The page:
If you are anything like me, you love when your house is clean. A clean house to me has always been synonymous with serenity, a sense of control over my surroundings and well-being. When the house is a mess, I feel like a mess. But why? And why sometimes, would I rather clean up than do things that are fun? What would happen if I just let it all go to hell?
I hear lots of my friends and fellow suburbanites saying that they can’t do A, B or C until the house is picked up. It’s as if the house has a pull that directly conspires to keep you from doing things that you want to do. Except…many of us actually would prefer to do housework than do things like spend time with our children. In Jennifer Senior‘s new book, “All Work and No Fun: The Paradox of Modern Parenting,” she states that in our incredibly busy and achievement-oriented society, we are easily bored with things like helping with homework and reading a story. Instead, we are playing a script in our head of what we can do next to tick off our to-do list. Women, the ultimate multi-taskers, are particularly guilty of this. While we highly value time spent with our children, it is not as directly satisfying as scrubbing some toilets. I know, that’s fucked up.
So some pretty reputable psychologists have actually studied this phenomena and it’s fascinating what they have discovered. In particular, with our levels of cortisol. Cortisol is a hormone secreted by the adrenal glands in response to a variety of factors including stress. Doing something active, something with your hands such as gardening or cleaning is known to be useful in alleviating depression and effectively lowers cortisol levels. For dual income husbands and wives, this particular study looked at cortisol levels in response to having to do housecleaning after a day at work. The results found that women spent more time after work doing housecleaning tasks while the men did more leisure activities. The women’s cortisol levels only dropped when the men helped out with the cleaning. But get this, the men’s levels only dropped when they were engaged in leisure AND when the women were busy doing the chores. Okay, I get it. Housecleaning is laden with heavy work and heavy expectations. But does it have to be that way?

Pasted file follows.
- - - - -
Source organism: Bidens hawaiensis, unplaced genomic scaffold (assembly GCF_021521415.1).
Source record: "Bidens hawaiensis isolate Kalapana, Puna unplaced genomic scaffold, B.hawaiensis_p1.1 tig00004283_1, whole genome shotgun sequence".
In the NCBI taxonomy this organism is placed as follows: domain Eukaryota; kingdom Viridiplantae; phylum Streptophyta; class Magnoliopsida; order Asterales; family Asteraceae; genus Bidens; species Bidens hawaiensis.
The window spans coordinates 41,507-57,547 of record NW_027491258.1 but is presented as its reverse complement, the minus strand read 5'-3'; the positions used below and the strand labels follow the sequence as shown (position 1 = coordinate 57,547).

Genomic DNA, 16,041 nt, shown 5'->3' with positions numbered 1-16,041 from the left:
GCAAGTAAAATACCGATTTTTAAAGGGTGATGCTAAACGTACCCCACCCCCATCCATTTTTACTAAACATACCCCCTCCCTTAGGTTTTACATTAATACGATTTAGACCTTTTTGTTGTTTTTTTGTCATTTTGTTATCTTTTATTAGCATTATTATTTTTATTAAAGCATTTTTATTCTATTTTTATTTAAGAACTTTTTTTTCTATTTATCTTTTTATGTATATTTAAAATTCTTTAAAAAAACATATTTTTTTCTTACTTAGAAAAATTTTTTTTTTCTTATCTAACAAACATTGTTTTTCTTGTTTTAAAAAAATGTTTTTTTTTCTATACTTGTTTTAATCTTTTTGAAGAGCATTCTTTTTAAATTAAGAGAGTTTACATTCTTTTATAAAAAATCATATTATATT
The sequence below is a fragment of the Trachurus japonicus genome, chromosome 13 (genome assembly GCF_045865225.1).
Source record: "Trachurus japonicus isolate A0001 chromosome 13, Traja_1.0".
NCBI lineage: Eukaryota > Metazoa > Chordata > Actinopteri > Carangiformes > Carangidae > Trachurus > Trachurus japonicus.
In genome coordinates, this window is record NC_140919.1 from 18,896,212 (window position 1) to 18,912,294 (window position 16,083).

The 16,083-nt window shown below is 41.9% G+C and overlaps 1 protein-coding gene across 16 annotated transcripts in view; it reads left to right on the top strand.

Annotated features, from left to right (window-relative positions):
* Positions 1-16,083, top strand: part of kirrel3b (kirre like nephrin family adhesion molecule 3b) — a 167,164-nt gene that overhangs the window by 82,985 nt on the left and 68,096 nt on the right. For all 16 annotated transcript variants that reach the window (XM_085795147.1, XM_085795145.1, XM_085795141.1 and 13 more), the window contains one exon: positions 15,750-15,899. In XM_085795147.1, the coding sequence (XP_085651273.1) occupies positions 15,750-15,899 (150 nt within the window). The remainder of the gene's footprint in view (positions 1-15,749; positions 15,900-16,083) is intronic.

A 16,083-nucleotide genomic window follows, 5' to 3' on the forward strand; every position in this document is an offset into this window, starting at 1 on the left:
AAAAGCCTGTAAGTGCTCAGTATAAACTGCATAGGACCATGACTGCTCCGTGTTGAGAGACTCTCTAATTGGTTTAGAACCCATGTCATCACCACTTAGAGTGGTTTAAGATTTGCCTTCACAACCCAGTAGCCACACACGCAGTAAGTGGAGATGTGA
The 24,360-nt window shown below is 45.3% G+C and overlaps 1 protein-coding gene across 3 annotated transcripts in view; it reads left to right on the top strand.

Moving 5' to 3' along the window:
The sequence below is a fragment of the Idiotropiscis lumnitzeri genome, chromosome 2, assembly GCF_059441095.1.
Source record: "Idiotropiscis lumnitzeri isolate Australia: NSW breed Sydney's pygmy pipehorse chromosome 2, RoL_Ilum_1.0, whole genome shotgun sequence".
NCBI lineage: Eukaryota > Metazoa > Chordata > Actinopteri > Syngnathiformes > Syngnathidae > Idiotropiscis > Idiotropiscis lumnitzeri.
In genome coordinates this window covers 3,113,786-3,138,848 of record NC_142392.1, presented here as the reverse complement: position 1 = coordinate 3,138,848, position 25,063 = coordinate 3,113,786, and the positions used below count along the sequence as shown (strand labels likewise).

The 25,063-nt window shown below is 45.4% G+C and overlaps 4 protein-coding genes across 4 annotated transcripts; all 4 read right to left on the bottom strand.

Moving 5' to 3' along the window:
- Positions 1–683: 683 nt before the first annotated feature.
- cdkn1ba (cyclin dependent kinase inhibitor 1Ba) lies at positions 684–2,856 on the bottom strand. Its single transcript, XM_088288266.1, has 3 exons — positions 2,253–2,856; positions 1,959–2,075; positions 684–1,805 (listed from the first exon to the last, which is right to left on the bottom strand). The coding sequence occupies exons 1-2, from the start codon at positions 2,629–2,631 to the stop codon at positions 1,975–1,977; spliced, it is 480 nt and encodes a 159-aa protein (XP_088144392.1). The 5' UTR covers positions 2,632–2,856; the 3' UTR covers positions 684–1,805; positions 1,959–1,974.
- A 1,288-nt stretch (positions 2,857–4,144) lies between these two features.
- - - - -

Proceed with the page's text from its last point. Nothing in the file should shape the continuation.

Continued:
While all this is compelling, I still wonder why sometimes I can feel like I am in a goddamn reverie when I am cleaning. Maybe it’s because I feel like there is so much out of control in my life that just getting that one room clean or that one pile folded or that one bed made feels like a mini-accomplishment. Maybe it’s because my grandmother raised us to believe that a clean house reflects well on you, often exclaiming, “this place looks like a whorehouse after a fight!” Maybe it’s because I am sensing forward movement where sitting at a computer or in front of a television feels stagnant. Maybe it’s because my mother was and is the tidiest and most organized person I know and I feel like I can never fully live up to her dazzling spectacle. And, yes, maybe sometimes I am avoiding something I don’t want to do like paperwork or talking to my kids about sex. Can I talk to them about sex while I’m mopping?
But I also find that I do some of my very best thinking when I am cleaning, particularly in an empty house. It feels like a meditation, really. Meditation is about shutting out the world and going in. When I am cleaning, I can do that. Attending to the small things in life: getting out an ink stain on my husband’s shirt, sewing a button on my daughter’s pants, cleaning the windows to let the sunshine in, enjoying the fresh smell of clean sheets while making my bed, finding a lost bracelet while vacuuming under the couch. These, to me, are not moments devoid of meaning. They are actually fulfilling in simple and unexpected ways. Look, life is busy and hectic enough. But paying attention to the small things is how we show love. At least that’s how I think of it.
How do you houseclean your life?
The beautiful photos are the work of Barbara Paulsen. Her house is always clean.